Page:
Cliff Hanger Bucks
The Two-Year Recovery and the Statue Buck
Editor’s Note: Tears welled-up in my dad’s eyes as he said, “Son, that buck would have been a tremendous trophy. I just don’t know what happened. I shouldn’t have left my gun lying against the tree. I had my hands on him, and then he disappeared.” As Pop had sat in his stand deep in a swamp, a big buck had appeared. Pop took his time before squeezing the trigger on his old .12 gauge, and the deer fell. Pop leaned his gun against the tree where he sat, walked over to the buck, put his hands on the deer’s huge antlers and reached into his pocket for his hunting knife. The buck suddenly jumped-up and ran-off as though he’d never been hit. Pop’s trophy had left, and his hunt had ended. For the rest of his life, Pop treasured the memory of the biggest buck of his life springing from the ground and running away. Some of America’s best deer hunters have lost bucks when they’ve thought they’ve taken them. Sometimes hunters recover their lost bucks, but at other times they don’t. The moments between arrowing a deer and recovering a buck are some of life’s cliff-hanging experiences when you either arrive at the summit or your emotions and your spirit are dashed on the rocks of defeat. Most deer hunters have encountered cliff-hanger bucks that become memories of a lifetime.
The Two-Year Recovery:
Some years ago, Mark Drury of Columbia, Missouri, the creator of M.A.D. Calls, bowhunted from a tree stand in southern Iowa when a nice-sized 7-point buck stepped into a clearing in front of him. The buck had about a 17-inch spread of the main beams and would have scored about 120 points on Boone & Crockett. But Drury couldn’t get a clear shot at this nice buck until it moved farther away. Then just as Drury’s shaft cleared the rest, Drury heard a clanging noise. “I hadn't seen the limb in front of me when I released the arrow,” Drury explains. “The buck took off running, and I knew I’d blown the hunt.” Two years later Drury hunted in that same area and spotted the same buck. “I knew I’d found the same buck I’d missed 2 years before because I remembered the buck had an unusually-wide rack and very-short G3 points,” Drury explains. Drury successfully took the buck that measured 20 inches between his main beams. The rack gross-scored 142 Boone & Crockett points – the best buck Drury ever had taken with a bow. “For 2 years I’d cursed the limb that had spoiled my shot,” Drury says. “But now I thanked the limb for allowing me to take this bigger buck 2-years later.”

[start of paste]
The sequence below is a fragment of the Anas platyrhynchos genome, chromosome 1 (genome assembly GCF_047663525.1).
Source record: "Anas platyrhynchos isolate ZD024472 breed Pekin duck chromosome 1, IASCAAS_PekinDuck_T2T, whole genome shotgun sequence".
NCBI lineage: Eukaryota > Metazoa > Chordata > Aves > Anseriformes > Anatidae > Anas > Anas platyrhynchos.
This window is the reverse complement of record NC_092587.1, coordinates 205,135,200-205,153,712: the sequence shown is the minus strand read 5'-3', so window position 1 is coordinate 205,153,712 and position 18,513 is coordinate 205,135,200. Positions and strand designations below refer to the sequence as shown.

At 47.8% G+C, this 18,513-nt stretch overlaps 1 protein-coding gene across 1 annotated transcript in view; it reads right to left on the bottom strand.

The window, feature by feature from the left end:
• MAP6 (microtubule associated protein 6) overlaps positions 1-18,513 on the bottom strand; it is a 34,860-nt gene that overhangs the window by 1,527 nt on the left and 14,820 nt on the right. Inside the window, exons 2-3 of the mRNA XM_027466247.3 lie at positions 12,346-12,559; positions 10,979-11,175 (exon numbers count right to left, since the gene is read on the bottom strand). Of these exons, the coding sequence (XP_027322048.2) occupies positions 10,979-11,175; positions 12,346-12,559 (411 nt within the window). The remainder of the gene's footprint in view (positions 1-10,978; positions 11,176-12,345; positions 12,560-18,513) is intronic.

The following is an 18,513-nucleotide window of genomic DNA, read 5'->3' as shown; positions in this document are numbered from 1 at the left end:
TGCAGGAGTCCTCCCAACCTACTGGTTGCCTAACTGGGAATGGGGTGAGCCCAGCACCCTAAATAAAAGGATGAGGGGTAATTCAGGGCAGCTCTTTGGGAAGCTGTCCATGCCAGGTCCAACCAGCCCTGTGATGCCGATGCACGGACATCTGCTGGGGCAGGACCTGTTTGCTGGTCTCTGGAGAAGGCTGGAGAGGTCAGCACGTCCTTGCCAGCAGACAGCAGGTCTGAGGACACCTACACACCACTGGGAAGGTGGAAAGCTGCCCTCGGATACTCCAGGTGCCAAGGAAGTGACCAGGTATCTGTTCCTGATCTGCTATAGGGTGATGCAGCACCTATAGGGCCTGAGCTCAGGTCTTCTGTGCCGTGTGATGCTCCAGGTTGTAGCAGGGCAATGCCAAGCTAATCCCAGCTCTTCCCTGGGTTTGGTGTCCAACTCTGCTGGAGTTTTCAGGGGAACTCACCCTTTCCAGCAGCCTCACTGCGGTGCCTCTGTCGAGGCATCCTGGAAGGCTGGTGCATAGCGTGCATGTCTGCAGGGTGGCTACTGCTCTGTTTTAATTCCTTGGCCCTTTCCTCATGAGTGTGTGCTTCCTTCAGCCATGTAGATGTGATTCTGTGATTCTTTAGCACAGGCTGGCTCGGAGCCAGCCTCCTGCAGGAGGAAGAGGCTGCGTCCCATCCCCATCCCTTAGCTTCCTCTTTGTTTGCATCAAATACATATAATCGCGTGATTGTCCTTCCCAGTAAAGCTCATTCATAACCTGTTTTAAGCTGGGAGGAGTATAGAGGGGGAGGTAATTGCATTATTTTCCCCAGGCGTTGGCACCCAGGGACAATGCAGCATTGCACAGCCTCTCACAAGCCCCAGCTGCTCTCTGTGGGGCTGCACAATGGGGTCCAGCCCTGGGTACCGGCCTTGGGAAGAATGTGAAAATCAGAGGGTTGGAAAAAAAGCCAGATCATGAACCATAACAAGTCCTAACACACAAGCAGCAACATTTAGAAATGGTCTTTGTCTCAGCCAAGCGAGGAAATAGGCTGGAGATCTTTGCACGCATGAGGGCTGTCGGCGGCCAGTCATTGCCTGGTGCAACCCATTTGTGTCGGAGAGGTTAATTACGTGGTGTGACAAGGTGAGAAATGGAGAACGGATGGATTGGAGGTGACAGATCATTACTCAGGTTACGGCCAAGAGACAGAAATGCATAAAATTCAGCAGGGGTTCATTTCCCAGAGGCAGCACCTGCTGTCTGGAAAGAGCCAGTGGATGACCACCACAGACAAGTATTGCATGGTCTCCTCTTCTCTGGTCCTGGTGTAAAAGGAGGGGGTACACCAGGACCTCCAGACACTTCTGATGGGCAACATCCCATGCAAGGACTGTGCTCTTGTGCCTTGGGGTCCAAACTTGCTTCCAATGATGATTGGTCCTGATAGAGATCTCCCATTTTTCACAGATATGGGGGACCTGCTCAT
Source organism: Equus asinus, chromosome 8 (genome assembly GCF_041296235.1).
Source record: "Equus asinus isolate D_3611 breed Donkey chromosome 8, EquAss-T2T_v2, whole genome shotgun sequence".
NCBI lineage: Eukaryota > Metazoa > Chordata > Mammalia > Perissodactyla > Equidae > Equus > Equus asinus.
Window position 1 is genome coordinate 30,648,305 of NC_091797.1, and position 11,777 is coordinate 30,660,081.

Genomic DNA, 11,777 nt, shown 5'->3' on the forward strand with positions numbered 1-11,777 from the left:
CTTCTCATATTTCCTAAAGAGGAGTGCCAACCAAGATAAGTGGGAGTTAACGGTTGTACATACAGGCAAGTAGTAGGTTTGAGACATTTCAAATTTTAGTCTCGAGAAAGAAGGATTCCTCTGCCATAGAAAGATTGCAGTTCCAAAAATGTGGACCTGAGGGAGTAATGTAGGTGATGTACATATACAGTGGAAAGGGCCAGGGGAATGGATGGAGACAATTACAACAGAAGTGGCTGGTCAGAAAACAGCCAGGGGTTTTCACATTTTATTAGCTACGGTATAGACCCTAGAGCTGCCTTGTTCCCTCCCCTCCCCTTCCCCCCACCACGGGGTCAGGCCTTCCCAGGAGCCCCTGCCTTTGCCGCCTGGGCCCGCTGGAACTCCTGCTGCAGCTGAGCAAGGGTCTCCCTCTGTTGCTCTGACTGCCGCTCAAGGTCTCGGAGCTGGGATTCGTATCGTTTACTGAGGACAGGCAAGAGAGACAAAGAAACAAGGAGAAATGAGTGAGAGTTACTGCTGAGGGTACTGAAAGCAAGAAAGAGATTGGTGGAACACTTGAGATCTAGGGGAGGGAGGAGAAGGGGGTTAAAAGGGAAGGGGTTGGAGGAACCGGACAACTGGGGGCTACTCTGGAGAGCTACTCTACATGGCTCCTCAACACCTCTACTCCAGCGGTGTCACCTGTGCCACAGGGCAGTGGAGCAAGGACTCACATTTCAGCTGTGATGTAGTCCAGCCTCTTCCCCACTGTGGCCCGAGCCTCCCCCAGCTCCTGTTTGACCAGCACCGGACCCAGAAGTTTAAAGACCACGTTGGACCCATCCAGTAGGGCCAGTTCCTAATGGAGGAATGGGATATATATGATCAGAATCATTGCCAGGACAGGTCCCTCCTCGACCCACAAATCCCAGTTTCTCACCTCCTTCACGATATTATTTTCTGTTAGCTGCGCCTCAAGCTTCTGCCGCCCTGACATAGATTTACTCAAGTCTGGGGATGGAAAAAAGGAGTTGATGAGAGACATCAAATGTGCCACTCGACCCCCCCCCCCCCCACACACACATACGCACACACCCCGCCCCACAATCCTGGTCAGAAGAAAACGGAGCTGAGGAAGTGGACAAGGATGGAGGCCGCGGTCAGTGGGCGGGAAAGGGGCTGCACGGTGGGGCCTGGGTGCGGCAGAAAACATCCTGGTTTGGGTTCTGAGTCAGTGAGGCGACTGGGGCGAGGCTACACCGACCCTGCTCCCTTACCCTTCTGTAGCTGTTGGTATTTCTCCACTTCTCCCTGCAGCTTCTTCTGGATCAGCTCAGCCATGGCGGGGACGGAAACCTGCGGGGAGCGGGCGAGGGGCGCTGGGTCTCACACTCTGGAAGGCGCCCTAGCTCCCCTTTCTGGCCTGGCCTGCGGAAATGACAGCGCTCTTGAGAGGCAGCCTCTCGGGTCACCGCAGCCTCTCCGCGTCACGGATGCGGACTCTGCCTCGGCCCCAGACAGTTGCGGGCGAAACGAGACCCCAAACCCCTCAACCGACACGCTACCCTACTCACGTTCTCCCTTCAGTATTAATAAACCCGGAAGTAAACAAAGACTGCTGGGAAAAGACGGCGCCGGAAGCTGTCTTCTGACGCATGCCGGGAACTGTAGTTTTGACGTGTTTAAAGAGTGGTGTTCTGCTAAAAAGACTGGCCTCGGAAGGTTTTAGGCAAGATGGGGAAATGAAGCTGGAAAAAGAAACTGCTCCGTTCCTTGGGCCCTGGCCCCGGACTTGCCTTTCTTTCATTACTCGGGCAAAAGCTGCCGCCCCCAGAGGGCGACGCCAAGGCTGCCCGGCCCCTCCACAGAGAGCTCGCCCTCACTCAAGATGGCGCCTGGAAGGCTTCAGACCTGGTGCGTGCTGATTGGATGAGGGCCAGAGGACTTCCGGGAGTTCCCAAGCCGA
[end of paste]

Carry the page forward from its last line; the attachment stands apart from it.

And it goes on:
The Statue Buck:
Ronnie Groom of Panama City, Florida, a bowhunting teacher and owner of C&G Sporting Goods, never will forget the buck he watched for over an hour at 60 yards from his stand. “I was bowhunting in Moody’s Pasture when a nice-sized 8-point buck came by my tree stand,” Groom says. “I released the arrow, hit the buck a little low and then watched the buck run into a field, too far for me to shoot again, where he remained still for 1 hour and 15 minutes. A limb blocked my shot.” At the noon hour, Groom realized his hunting companions soon would come by his stand to leave the woods for lunch and probably spook the deer. A master bowhunter, Groom decided he could make the 60-yard shot with his bow. “I drew, aimed a little high and watched the arrow arch and land in the buck’s chest cavity,” Groom recalls. “The buck took 10 steps and finally fell. But I’ll never forget watching that buck stand at 60 yards for more than an hour, not knowing what to do.”
Tomorrow: The Ice-Water Buck and the Vanishing Buck